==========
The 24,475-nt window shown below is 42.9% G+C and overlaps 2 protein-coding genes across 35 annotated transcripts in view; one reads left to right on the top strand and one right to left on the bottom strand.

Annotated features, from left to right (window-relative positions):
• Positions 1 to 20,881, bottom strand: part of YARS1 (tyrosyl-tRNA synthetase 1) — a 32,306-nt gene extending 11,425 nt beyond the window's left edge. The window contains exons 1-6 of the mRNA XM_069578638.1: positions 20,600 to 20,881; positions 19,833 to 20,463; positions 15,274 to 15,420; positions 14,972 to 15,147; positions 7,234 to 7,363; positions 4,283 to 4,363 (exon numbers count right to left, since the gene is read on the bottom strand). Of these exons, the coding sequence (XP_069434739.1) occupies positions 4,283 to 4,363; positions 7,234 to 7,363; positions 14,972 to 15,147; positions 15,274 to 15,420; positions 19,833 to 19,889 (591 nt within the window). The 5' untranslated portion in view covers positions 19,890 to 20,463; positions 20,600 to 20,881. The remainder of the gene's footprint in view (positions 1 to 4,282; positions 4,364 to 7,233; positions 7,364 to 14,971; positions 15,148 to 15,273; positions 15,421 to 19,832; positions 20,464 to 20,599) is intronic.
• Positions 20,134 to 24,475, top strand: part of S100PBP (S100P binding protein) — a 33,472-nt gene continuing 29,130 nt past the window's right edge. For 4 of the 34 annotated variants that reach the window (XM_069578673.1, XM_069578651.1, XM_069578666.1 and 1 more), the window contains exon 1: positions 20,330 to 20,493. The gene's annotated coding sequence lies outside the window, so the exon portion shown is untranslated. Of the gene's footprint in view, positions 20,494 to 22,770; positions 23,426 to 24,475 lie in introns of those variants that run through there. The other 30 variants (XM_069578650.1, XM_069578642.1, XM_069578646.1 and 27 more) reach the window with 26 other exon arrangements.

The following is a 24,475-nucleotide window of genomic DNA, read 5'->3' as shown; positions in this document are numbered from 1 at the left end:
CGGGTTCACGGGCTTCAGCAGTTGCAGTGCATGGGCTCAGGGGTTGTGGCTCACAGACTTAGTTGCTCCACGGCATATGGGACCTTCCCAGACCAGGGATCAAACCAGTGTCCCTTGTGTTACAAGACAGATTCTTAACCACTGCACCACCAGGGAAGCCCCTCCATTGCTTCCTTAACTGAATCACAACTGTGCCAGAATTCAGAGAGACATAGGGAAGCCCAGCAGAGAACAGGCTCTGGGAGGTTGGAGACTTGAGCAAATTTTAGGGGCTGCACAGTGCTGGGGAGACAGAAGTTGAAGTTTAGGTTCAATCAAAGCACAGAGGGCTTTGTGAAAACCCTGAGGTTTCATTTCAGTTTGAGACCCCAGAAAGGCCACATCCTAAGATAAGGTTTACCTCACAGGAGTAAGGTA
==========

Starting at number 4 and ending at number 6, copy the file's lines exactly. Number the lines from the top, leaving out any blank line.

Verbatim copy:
• Positions 20,134 to 24,475, top strand: part of S100PBP (S100P binding protein) — a 33,472-nt gene continuing 29,130 nt past the window's right edge. For 4 of the 34 annotated variants that reach the window (XM_069578673.1, XM_069578651.1, XM_069578666.1 and 1 more), the window contains exon 1: positions 20,330 to 20,493. The gene's annotated coding sequence lies outside the window, so the exon portion shown is untranslated. Of the gene's footprint in view, positions 20,494 to 22,770; positions 23,426 to 24,475 lie in introns of those variants that run through there. The other 30 variants (XM_069578650.1, XM_069578642.1, XM_069578646.1 and 27 more) reach the window with 26 other exon arrangements.

The following is a 24,475-nucleotide window of genomic DNA, read 5'->3' as shown; positions in this document are numbered from 1 at the left end:
CGGGTTCACGGGCTTCAGCAGTTGCAGTGCATGGGCTCAGGGGTTGTGGCTCACAGACTTAGTTGCTCCACGGCATATGGGACCTTCCCAGACCAGGGATCAAACCAGTGTCCCTTGTGTTACAAGACAGATTCTTAACCACTGCACCACCAGGGAAGCCCCTCCATTGCTTCCTTAACTGAATCACAACTGTGCCAGAATTCAGAGAGACATAGGGAAGCCCAGCAGAGAACAGGCTCTGGGAGGTTGGAGACTTGAGCAAATTTTAGGGGCTGCACAGTGCTGGGGAGACAGAAGTTGAAGTTTAGGTTCAATCAAAGCACAGAGGGCTTTGTGAAAACCCTGAGGTTTCATTTCAGTTTGAGACCCCAGAAAGGCCACATCCTAAGATAAGGTTTACCTCACAGGAGTAAGGTA